Not many people at work know – I prefer it that way – so I can just be me, and not sickly Sarah…
I remain single, and that is largely out of choice. It means that I don’t have to apologise for my bad days, and I don’t have to feel ‘cajoled’ into doing things I can’t really manage. I don’t go out-out any more, we stay at home at the weekend. I don’t go shopping, we don’t eat out – many might think we live a bit of a pointless existence because these things are out of reach, but you don’t miss what you don’t enjoy. Fatigue, pain and fear (anxiety after fainting in public and being scooped up by ambulance several times) all take the enjoyment out of what other people do without a thought. Sometimes, in the school holidays, we might manage a gentle walk. Last summer we went out for a stroll around a nearby fishing lake and we talked, and enjoyed the fresh air, but that was in the knowledge that I had recovery time available for the week or so afterwards. There is always pay-back, and I knew I would be overwhelmingly fatigued and that I would be in pain. I can only deviate from my pacing routine a little before it fails me. I don’t qualify for health-related benefits (I didn’t score high enough on my PIP assessment) so I have to maintain enough energy for my job, lurching from school holiday to school holiday when I can up my rest, ready for the next half term.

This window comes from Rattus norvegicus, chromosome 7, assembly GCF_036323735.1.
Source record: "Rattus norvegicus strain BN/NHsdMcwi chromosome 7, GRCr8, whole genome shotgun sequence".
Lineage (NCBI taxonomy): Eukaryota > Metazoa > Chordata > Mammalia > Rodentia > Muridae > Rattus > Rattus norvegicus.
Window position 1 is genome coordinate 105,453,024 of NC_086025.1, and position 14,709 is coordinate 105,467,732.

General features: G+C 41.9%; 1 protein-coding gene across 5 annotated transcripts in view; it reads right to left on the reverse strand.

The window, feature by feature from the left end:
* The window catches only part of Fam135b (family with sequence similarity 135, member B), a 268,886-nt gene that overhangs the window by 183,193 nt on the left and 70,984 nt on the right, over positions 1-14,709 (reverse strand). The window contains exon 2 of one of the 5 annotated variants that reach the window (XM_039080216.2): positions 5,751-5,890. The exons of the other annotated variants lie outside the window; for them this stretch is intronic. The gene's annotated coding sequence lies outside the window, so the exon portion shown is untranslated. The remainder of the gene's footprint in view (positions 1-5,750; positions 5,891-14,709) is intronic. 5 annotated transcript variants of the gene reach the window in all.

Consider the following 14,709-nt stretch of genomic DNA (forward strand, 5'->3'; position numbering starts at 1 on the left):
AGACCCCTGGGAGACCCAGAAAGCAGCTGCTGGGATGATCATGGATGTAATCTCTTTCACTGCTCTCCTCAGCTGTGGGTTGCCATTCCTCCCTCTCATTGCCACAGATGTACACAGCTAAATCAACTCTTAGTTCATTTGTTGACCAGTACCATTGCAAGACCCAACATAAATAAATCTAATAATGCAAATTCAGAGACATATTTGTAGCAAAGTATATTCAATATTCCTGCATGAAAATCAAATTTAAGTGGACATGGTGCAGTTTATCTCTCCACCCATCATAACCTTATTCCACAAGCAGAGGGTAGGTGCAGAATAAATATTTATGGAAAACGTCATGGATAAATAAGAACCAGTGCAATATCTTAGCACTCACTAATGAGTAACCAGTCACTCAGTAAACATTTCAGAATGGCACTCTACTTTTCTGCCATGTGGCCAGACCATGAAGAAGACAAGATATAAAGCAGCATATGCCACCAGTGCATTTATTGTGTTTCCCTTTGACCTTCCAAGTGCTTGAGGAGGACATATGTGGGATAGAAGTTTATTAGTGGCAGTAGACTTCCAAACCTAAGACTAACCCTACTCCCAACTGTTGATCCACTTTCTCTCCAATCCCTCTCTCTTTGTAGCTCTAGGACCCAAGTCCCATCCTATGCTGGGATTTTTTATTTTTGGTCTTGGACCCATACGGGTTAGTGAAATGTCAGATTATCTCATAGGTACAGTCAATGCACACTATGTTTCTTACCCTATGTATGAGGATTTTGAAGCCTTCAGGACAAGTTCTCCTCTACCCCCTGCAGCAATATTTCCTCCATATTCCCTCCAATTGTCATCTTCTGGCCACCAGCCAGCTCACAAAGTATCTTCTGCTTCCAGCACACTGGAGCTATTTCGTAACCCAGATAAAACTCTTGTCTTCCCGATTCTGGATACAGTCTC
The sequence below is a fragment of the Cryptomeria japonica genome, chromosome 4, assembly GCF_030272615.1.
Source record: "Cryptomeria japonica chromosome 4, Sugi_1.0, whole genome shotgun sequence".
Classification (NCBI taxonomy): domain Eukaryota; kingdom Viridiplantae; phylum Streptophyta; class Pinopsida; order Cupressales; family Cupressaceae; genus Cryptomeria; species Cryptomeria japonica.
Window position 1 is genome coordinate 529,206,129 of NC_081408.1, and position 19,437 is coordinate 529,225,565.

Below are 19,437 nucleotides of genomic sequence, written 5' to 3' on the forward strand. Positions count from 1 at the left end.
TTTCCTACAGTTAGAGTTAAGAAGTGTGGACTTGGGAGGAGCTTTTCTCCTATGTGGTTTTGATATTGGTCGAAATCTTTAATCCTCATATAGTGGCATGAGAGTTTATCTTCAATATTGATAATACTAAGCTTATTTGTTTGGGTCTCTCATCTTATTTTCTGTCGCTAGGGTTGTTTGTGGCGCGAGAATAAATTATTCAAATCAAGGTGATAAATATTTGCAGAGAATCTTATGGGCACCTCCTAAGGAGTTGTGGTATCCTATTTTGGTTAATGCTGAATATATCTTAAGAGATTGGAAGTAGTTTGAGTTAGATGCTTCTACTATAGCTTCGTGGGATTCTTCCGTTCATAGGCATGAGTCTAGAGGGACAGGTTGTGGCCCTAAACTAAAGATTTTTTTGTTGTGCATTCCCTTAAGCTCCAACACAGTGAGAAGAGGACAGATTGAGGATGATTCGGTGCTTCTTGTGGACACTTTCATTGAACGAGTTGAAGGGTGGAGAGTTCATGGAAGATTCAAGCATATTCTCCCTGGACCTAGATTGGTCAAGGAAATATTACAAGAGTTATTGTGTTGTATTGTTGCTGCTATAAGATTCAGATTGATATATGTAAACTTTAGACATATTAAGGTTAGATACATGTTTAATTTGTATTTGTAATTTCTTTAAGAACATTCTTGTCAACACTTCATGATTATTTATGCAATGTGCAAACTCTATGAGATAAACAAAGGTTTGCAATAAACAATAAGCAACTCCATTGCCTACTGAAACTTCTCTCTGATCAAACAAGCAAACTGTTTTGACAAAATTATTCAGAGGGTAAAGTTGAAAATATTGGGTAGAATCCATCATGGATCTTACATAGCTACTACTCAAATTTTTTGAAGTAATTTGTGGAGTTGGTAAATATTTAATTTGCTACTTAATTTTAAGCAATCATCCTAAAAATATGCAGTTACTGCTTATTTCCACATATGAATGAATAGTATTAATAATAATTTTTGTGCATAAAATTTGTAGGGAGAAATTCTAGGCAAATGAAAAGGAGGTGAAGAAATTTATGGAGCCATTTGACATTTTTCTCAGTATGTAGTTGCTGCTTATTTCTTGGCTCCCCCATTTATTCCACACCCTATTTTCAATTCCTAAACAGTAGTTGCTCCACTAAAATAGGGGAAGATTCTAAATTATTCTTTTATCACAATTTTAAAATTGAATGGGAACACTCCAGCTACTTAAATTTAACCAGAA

But there are still many brilliant things in life – my friends, who are always available on messenger if I fancy a chat, and my family, along with my handsome, kind, clever and funny son… and I have found ways to seek pleasure in simple things. Sitting in the garden (albeit in the shade thanks to my sun allergy – Mast-Cell Activation Syndrome is common for EDS patients!) is a lovely way to spend some time. I read a lot, when I can focus, and there is a whole other world in the pages of those books. I like to watch TV, and films – always lying down on my sofa as I only ‘sit’ upright when I am at work.